The Crime and Corruption Commission has spent months investigating whether Barbagallo misused his position in order for Fortress Capstone, a company in which he was a shareholder and director, to benefit from $267,000 in state funding.
The investigation has added to the Labor government’s integrity woes this term, and came as the CCC was also investigating then deputy premier Jackie Trad over issues that ultimately led to her resignation from Cabinet.
In a report tabled this afternoon, the CCC found that Barbagallo supported the company’s decision to seek government funding but had no involvement in the application or investment pitch. Extraordinarily, his name and then role were mentioned in the presentation to the investment panel, however panel members insisted it did not influence their decisions.
While the CCC ultimately concluded there was no evidence that Barbagallo had misused his position to secure the funds, or that there was undue influence in the government decision to invest, it was highly critical of the failure to properly manage his conflict of interest.
Barbagallo insisted he remained at arm’s length in the company’s efforts to secure public investment, yet the CCC could find no evidence to support his claim to have told Premier Annastacia Palaszczuk and her top bureaucrat about the application for, and awarding of, government funds.
The CCC report notes that Palaszczuk told a parliamentary committee hearing last year that Barbagallo “did get Integrity Commissioner advice”.
“The only record of Barbagallo seeking advice from the Integrity Commissioner is a letter dated 28 February 2018,” the report states.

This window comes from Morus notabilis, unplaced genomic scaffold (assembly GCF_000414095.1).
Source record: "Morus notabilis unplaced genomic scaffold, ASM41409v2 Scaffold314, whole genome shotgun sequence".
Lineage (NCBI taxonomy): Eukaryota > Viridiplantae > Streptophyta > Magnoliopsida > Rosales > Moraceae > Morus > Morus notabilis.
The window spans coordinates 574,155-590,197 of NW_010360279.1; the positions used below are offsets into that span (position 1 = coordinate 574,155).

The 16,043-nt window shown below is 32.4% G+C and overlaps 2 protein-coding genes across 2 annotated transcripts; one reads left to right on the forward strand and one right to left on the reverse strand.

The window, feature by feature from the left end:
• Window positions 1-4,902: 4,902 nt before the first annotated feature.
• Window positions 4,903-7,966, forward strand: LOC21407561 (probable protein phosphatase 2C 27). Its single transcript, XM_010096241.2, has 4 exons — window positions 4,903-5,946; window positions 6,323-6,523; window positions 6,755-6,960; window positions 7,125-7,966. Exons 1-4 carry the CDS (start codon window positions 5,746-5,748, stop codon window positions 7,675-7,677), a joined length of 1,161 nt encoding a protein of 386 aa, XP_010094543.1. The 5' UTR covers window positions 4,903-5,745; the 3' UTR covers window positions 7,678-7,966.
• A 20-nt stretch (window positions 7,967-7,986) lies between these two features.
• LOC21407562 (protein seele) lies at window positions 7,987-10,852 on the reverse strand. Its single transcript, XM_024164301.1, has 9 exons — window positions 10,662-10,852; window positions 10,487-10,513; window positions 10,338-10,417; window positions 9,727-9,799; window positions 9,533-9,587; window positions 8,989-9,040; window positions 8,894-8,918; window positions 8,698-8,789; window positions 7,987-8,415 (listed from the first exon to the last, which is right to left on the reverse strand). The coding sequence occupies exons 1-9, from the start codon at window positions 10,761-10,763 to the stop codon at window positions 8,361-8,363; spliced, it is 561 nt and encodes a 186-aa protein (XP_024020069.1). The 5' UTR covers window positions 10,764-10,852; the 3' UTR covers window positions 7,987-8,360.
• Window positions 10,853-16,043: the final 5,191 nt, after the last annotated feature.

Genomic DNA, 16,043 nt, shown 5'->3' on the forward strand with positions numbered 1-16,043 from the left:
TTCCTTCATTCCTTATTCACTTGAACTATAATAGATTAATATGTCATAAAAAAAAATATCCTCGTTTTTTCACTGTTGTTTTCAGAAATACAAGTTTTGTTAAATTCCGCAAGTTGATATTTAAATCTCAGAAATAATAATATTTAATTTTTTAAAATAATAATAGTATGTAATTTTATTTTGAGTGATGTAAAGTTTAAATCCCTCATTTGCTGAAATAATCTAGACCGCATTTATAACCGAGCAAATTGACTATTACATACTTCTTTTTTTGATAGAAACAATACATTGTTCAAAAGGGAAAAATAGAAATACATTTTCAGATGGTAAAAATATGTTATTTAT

“Barbagallo did not follow through in obtaining advice from the Integrity Commissioner. Barbagallo did not “get Integrity Commissioner advice” as stated by the Premier.”
The CCC report noted that Barbagallo had not taken up opportunities to declare he was not only a shareholder in Fortress Capstone but also a director, and that the company had received government funding. He disclosed he was a director a year ago, which the CCC found to be interesting timing.
“The timing of Barbagallo submitting this declaration coincided with the Department of the Premier and Cabinet receiving EY’s internal audit report into the process of Fortress Capstone receiving co-investment funding from the AQBD Fund and Barbagallo commencing leave on 20 September 2019 prior to him finishing in the role of the Premier’s Chief of Staff on 15 October 2019,” the report states.
Had Barbagallo not left the role, the CCC would have expected the Premier to consider disciplinary action. If parliament had not been dissolved ahead of the October 31 election, Palaszczuk would have faced scrutiny for allegedly misleading parliament (the CCC accepted she had herself been misled). The Liberal National Party is expected to revisit Labor’s integrity woes.
In his evidence to the CCC, Barbagallo insisted he had not set out to do the wrong thing, and had sought to act with integrity since his days working for then premier Wayne Goss.
“I worked for Goss we brought in the CCC stuff you know, we’re from the good guys,” Barbagallo said, according to the report.
“You know that other mob are the ones that are corrupt and f…ed over this State so you know I have an intellectual, philosophical and personal commitment and everywhere I’ve worked I’ve set up procurement policies and a whole bunch of things to ensure people aren’t doing the wrong thing. So when you start from that position the rest is detail. ‘Cos you know you’re not going to do anything wrong.
“Having said that, that sort of arrogance leads to there is that you’ve already heard about you know not checking everything completely diligently. You work 100 hours a week in that job right. It’s pretty hard yakka. Okay it’s not an excuse but it’s a reason why things get overlooked.”
The government’s investment in Fortress Capstone helped fund a cruise ship tracking app, which would now be of limited benefit given the industry has ground to a halt.
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